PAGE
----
• When water taken in an electrolytic cell, is acidified with a small quantity of sulphuric acid and a direct current passed through; it undergoes electrolytic decomposition to yield hydrogen and oxygen.


    chemical reaction of electrolytic decomposition

  • If an electric current is passed through molten lead bromide, it decomposes to give lead and bromine.

electrolysis decomposition of lead bromide

Displacement Reaction:

A substitution or displacement reaction is a chemical change in which atoms of one element replace the atoms of another element from the molecules of a compound. Elements which are higher in the Activity Series displace those elements which are placed below them. More electro positive elements displace lesser electro positive elements. Conversely, higher electro negative elements will displace lesser electro negative elements. For e.g.,

  • When an iron knife is dipped in an aqueous solution of copper sulphate, a layer of reddish brown precipitate is formed on the iron knife. The iron from the knife being more reactive than copper, displaces it from the copper sulphate solution. The copper so separated gets collected on the surface of iron knife.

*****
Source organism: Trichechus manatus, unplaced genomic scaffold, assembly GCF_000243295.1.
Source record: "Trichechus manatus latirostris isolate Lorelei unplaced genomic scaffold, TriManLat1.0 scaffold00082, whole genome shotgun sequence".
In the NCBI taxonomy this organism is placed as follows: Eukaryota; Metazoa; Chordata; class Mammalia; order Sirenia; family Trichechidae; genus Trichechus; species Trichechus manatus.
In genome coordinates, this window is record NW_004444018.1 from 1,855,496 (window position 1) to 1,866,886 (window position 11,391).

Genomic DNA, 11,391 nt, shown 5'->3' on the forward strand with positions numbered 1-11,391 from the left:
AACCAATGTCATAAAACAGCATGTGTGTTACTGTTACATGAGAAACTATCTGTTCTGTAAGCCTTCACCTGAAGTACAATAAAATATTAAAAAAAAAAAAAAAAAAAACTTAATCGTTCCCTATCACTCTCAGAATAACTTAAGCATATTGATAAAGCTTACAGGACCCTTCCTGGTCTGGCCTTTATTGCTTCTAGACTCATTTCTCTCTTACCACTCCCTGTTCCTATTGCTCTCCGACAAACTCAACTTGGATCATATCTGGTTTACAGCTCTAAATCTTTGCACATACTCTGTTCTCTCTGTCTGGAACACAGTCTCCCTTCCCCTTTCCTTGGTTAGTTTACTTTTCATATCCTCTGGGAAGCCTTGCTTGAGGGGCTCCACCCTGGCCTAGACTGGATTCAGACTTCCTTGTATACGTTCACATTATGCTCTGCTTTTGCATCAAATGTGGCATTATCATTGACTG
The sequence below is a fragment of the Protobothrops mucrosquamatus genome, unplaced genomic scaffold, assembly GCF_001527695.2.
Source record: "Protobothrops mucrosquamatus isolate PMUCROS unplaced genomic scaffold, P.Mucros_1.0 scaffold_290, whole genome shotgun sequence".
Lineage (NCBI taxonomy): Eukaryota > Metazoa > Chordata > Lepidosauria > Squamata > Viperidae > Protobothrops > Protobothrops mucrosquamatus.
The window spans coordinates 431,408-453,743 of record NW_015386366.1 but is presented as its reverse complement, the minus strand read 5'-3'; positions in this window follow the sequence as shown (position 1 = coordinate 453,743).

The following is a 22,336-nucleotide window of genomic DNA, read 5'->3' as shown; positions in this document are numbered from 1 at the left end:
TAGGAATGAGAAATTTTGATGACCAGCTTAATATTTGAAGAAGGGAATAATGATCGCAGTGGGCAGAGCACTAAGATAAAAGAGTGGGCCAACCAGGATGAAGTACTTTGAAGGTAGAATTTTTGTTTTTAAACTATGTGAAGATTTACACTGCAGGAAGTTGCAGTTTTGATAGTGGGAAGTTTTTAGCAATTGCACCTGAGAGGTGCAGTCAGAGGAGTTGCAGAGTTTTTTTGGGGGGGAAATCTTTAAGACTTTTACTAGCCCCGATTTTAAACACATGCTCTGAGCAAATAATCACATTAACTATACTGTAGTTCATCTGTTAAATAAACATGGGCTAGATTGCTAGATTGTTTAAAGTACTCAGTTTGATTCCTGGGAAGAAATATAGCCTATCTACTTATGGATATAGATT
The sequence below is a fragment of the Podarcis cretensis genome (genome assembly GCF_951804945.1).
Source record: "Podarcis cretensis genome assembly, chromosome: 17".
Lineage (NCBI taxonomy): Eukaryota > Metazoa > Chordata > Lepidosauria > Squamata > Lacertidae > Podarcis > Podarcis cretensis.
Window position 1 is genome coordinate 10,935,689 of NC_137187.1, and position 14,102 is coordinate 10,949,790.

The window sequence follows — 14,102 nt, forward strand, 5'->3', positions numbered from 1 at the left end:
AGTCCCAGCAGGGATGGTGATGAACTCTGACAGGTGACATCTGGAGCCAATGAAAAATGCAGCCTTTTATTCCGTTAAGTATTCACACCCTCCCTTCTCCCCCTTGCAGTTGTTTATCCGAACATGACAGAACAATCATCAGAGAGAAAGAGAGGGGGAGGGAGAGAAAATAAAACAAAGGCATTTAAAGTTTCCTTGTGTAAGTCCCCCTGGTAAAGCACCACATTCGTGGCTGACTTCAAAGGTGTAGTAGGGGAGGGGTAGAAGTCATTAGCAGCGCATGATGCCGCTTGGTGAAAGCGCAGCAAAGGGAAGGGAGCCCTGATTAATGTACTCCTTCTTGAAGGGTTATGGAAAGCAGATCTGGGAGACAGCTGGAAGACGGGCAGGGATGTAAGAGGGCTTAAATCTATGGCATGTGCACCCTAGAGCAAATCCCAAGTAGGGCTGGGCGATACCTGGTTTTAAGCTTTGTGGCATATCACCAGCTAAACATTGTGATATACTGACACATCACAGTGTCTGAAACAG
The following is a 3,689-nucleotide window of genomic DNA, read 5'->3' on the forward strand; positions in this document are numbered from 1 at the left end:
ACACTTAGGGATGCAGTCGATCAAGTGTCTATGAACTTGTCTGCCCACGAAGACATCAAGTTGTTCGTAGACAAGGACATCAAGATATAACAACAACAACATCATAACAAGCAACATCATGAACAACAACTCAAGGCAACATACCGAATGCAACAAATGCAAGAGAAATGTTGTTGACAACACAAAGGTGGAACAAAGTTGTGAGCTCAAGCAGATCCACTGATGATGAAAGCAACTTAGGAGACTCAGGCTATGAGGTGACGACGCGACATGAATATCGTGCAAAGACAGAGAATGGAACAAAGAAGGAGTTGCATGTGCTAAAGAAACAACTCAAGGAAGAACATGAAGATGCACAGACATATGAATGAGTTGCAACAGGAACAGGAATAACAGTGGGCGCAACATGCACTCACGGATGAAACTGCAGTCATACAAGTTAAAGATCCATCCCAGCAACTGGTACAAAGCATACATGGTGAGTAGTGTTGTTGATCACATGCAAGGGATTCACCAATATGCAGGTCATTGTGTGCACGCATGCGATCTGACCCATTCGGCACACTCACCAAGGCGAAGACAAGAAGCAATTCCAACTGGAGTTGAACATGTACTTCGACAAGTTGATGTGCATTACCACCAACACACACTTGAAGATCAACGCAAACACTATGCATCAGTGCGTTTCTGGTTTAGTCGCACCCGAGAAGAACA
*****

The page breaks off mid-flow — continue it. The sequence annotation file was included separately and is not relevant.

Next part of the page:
reaction showing displacement or substitution reaction

  • When small clean pieces of magnesium are added into dilute sulphuric acid, magnesium sulphate and hydrogen are formed. Atoms of magnesium displace the atoms of hydrogen from sulphuric acid.


  • When a colourless solution of potassium iodide is passed through a colourless solution of chloroform, the chloroform layer becomes purple. Chlorine being more electro-negative than iodine, displaces iodine from potassium iodide.


The iodine so liberated, dissolves in the chloroform, giving it a purple colour.

Double Displacement Reaction:

This is a reaction in which the positive and negative ions of two substances in a solution are mutually interchanged.



example for double displacement reaction



In all the above reactions a white substance, which is insoluble in water, is formed. This insoluble substance formed is known as a precipitate. A reaction that produces a precipitate is called a precipitation reaction.


Neutralisation is a type of double displacement reaction, in which, the reactants are a base and an acid, and the products are salt and water. The positive charge of the hydrogen ion of the acid, and the negative charge of hydroxyl ions or oxide ions of the base, lose their electrical charge, and become covalent molecule of water.


example for neutralisation